In 2010, the California duo, Best Coast busted onto the scene with Crazy for You; singing blissful pop tunes about relationships and weed. Bethany Consentino and her partner-in-crime Bobb Bruno struck a lo-fi chord with music fans and critics alike, becoming darlings within the festival circuit and on summer music playlists. Their sophomore effort, The Only Place, is a more mature Best Coast with a potential for more mainstream appeal.
The album opens with “The Only Place” -an almost folky loveletter to California. Creating the perfect image of Cali, Consention beckons the question, “Why would you live anywhere else?” accompanied by an all-over happy, sonic feeling.
On this record, Best Coast excels at the happy -whether it’s real or not. Tracks like “Why I Cry” and “My Life” are relatively sad, but the band knows well that a deep, downer-ballad isn’t their style. The closest track produced to a ballad is the beautiful, final taste of the record, “Up All Night.” A track that should be played whether it’s the end of the night, summer, or a relationship. Then, there are sheer crowd-pleaser tracks like, “Better Girl” and “Let’s Go Home.” Consentino seems to pride herself on writing narratives about heart and homesickness which create a dramatic underlay, presented with shiny pop sensibilities.
While there record seems more like a continuation than a creative leap, there is a sense of self-awareness. The record is a reflection of the band’s current state, which appears to be solid, honest, with a firm grip on creative freedoms. The newfound maturity comes in the form of the songs, “Last Year” “No One Like You” “Do You Still Love Me Like You Used To?” and “Dreaming My Life Away.” Each song is a standout in itself, with a bit of a soda-shop ’50s doowop quality, while the latter feels a bit like nondescript MGMT. Sonically, they’re most unlike what is associated with Best Coast. The sounds are bold and seemed more round and complete.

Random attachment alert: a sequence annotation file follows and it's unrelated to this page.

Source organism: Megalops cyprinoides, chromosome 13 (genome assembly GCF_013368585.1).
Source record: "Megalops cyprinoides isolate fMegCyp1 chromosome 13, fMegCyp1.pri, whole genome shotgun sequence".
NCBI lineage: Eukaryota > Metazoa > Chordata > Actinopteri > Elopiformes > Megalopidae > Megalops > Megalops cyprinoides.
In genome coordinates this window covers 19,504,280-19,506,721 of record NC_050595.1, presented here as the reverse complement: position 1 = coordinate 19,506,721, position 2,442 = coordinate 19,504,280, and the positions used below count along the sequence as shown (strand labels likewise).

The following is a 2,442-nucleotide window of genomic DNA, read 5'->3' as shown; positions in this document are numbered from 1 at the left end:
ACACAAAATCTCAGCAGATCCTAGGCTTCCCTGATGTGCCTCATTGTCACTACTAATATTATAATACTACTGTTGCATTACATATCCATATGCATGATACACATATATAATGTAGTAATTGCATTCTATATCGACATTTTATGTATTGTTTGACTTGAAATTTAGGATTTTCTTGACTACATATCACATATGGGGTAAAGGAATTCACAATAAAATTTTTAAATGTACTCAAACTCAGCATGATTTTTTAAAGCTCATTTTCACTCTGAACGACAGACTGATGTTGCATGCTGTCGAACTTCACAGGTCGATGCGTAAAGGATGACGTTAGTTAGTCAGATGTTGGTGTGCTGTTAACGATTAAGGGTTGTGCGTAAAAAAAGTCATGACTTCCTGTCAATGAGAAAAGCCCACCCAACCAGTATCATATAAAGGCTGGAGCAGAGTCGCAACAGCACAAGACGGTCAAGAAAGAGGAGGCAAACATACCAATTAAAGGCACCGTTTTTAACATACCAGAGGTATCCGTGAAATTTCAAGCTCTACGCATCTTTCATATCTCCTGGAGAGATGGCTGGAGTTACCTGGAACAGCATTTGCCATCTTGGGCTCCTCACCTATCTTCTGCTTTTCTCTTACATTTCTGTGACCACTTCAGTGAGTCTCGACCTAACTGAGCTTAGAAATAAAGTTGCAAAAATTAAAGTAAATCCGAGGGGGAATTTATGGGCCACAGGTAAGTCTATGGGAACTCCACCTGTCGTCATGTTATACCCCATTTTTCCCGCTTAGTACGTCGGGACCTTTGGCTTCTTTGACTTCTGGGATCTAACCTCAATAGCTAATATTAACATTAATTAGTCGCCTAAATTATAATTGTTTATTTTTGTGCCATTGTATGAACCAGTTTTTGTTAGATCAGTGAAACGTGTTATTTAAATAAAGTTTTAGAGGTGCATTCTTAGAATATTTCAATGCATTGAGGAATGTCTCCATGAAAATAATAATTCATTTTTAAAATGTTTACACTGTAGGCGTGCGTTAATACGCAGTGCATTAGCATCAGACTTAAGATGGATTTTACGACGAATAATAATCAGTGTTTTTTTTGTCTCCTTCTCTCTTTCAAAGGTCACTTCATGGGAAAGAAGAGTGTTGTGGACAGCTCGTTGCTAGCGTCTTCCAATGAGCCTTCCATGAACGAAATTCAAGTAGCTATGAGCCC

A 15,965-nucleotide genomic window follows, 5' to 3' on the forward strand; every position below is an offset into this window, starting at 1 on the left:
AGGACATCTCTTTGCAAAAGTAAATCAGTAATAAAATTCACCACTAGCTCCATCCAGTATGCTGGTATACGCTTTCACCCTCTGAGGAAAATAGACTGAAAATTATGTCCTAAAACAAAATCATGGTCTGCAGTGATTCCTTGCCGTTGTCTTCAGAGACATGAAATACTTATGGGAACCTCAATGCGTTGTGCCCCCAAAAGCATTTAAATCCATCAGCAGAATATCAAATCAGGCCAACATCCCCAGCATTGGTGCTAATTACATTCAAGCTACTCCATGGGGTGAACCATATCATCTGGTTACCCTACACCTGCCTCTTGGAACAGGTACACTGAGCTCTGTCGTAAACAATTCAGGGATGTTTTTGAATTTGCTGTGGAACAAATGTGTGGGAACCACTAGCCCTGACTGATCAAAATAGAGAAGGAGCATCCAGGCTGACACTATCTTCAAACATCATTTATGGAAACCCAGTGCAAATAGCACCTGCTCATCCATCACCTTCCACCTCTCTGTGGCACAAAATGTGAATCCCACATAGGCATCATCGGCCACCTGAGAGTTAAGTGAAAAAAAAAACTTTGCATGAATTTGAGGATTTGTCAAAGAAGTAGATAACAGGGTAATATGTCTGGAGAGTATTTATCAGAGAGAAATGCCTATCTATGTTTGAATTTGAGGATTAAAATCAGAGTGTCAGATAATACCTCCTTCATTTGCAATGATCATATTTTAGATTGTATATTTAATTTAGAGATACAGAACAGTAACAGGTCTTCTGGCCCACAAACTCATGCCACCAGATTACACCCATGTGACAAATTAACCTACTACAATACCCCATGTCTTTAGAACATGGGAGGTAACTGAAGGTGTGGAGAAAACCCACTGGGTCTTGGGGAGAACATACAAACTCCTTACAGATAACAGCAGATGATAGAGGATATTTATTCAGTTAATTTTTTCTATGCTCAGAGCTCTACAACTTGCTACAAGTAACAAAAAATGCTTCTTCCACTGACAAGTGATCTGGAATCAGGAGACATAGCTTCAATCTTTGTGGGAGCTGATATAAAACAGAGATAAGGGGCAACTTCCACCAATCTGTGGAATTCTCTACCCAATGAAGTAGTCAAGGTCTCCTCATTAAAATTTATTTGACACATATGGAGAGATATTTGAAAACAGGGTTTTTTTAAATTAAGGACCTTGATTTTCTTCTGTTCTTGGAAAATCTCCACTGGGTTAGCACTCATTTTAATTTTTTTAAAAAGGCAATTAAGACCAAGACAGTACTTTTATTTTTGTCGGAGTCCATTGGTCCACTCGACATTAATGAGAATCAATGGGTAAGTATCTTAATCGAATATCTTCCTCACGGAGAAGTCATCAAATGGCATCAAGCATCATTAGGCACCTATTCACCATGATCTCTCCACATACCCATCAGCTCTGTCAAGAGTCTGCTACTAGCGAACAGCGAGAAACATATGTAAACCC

Each track is much more polished than its predecessors on Crazy for You. Yet the band remains playful and youthful without having the be so serious, as if the stigma of the “sophomore slump” never existed. Yet, The Only Place isn’t perfect, not that it was expected to be. Best Coast isn’t the band one listens to for its deep emotion or philosophies on a greater power -its moreorless a relatable, feel-good jam band. Yet, while the album backtracks when Consentino whines about not conforming.
To take Best Coast at face-value is to really appreciate the purity of what Consentino and Bruno have built together. There’s no doubt these tracks will be just as successful, if not more, than what was released from the band’s debut. However, I always like to see a band’s progression and I’m still waiting for that from Best Coast.
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